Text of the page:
He said that one fish stall was found using banned plastic carry bag for packing. Officials slapped a fine of ₹2,000 on the stall owner.
Dr. Tamilselvan added that stern action will be taken against stalls if they were found selling fish laced with preservatives and stale fish. On March 5, FSSAI and Fisheries Department had seized 430 kg of stale fish and 70 kg of fish found with traces of formalin from the wholesale and retail fish markets at Ukkadam in Coimbatore.

Collector instructs hoteliers to closely watch foreign guests

Collector Shilpa Prabhakar Satish on Monday instructed hoteliers to keep a close watch on foreign visitors in the wake of spread of COVID-19 in India.
Chairing a second meeting here to review measures being taken by the Department of Public Health, Tirunelveli Corporation and other allied departments to combat the virus in the district, Ms. Shilpa said the infection spread through sneezing and coughing. Hence, the public were being requested to wash their hands with soap at least 15 times a day.
The hoteliers should keep their premises clean as guests from various parts of the world with different travel history, including visits to countries where COVID–19 infection were reported, might come for stay. Besides cleaning the walls, curtains, furniture, doors, windows, door knobs and water taps, they should spray disinfectants on the premises.
Those who visited China and other countries where the viral infection had been reported should go to the nearest government hospital to get appropriate treatment. Moreover, those who had cough, cold, fever and breathing problems should also get proper medical advice, Ms. Shilpa said.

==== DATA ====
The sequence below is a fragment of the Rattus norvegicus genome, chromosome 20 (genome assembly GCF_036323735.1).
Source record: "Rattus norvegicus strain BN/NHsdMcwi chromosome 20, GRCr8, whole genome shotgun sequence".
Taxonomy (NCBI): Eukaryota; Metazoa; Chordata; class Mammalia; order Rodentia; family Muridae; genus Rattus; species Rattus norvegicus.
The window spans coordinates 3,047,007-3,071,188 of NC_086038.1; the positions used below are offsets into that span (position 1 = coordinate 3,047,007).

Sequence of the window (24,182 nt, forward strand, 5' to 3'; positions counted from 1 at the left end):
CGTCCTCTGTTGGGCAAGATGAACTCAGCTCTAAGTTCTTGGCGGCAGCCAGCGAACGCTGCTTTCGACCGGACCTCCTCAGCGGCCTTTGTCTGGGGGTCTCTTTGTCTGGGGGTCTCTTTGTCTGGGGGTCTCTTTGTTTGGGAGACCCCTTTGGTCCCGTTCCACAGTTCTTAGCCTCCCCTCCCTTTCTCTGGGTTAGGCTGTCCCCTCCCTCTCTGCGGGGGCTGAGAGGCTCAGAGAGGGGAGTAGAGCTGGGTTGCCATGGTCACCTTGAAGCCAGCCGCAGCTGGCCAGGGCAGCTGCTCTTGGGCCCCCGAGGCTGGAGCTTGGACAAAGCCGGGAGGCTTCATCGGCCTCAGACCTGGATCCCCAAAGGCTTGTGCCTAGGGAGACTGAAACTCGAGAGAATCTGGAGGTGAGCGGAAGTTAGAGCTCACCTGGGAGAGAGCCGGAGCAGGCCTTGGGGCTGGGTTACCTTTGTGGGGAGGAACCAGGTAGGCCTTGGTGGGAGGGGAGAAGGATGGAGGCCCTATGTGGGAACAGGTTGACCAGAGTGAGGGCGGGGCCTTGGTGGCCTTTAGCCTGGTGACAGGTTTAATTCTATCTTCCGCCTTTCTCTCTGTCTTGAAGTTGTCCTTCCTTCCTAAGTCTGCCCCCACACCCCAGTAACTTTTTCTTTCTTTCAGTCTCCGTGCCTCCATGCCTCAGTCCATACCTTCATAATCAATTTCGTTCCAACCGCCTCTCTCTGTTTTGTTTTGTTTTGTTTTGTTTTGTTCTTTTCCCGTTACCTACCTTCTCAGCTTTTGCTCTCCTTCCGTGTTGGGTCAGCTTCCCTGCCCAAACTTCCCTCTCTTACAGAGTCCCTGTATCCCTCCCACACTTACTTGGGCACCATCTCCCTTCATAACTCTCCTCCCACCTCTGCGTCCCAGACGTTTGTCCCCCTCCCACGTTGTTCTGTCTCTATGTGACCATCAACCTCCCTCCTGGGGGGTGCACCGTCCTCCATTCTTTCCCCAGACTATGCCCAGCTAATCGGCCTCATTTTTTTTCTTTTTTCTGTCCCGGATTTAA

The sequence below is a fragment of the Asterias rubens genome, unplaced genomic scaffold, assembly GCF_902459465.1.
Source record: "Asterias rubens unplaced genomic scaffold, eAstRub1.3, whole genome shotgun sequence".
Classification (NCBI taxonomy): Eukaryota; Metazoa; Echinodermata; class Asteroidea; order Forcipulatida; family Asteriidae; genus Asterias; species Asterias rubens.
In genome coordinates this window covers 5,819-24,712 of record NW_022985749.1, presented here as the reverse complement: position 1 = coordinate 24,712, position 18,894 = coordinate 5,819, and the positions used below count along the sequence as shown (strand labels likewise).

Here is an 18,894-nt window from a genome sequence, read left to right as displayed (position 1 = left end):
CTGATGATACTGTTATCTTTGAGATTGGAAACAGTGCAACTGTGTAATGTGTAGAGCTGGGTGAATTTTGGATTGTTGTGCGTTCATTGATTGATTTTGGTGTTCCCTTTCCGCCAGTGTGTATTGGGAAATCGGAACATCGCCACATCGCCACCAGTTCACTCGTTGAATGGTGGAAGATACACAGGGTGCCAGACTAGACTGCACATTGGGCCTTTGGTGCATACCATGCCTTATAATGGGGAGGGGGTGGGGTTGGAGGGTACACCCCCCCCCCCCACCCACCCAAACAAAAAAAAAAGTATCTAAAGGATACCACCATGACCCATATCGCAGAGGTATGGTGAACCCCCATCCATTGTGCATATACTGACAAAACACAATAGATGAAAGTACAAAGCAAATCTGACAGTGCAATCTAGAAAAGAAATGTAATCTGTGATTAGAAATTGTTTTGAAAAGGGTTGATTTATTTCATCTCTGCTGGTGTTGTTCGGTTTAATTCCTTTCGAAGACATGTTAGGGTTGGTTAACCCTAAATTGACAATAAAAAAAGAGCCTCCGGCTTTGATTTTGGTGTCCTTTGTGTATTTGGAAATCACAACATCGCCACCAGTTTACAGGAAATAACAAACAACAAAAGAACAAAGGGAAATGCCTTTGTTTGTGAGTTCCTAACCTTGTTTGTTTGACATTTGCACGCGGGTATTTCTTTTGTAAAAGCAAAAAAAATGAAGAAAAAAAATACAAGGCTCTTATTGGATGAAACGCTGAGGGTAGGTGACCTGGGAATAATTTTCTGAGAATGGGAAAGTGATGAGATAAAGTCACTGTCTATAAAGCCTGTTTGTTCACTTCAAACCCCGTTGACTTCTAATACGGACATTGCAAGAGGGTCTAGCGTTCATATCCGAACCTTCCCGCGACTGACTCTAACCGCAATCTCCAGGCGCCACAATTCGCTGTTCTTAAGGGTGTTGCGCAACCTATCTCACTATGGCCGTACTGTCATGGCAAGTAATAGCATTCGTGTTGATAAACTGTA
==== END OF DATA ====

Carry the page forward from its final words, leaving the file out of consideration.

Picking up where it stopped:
Deputy Director of Public Health Varadharajan, City Health Officer Sathish Kumar, District Food Safety Designated Officer Jegadish and owners of hotels participated in the meeting.
Since the Collectorate attracted a large crowd on Mondays, as the public from various parts of the district came to submit their petitions, the entire premises was disinfected by sanitary workers.

Food Safety Enforcement News – India updates – March – 08 -2020

Food Safety Enforcement News – India updates – March -01-2020


FSSAI mapping food classifications under FSS Act with those of HS Code

The Food Safety Standards Authority of India (FSSAI) is working on mapping the food classification under the Food Safety and Standards Act, 2006, with that of the HS Code to ensure uniform enforcement activity for the domestic and imported food products.
Rita Teaotia, chairperson of the country’s apex food regulator, said that the mapping would ensure uniform testing protocols for the imported as well as domestic products, thereby creating harmony between the enforcement activity for the two sectors and strengthening of the food safety ecosystem in a holistic manner.
“We are ensuring that nothing slips under our hand without proper checking. So what we are doing is mapping our own classification of the products to the custom codes, which are called the HS Codes. So once there is the common codification, the process of testing and sampling become absolutely standardised for both imported and domestic products,” she said.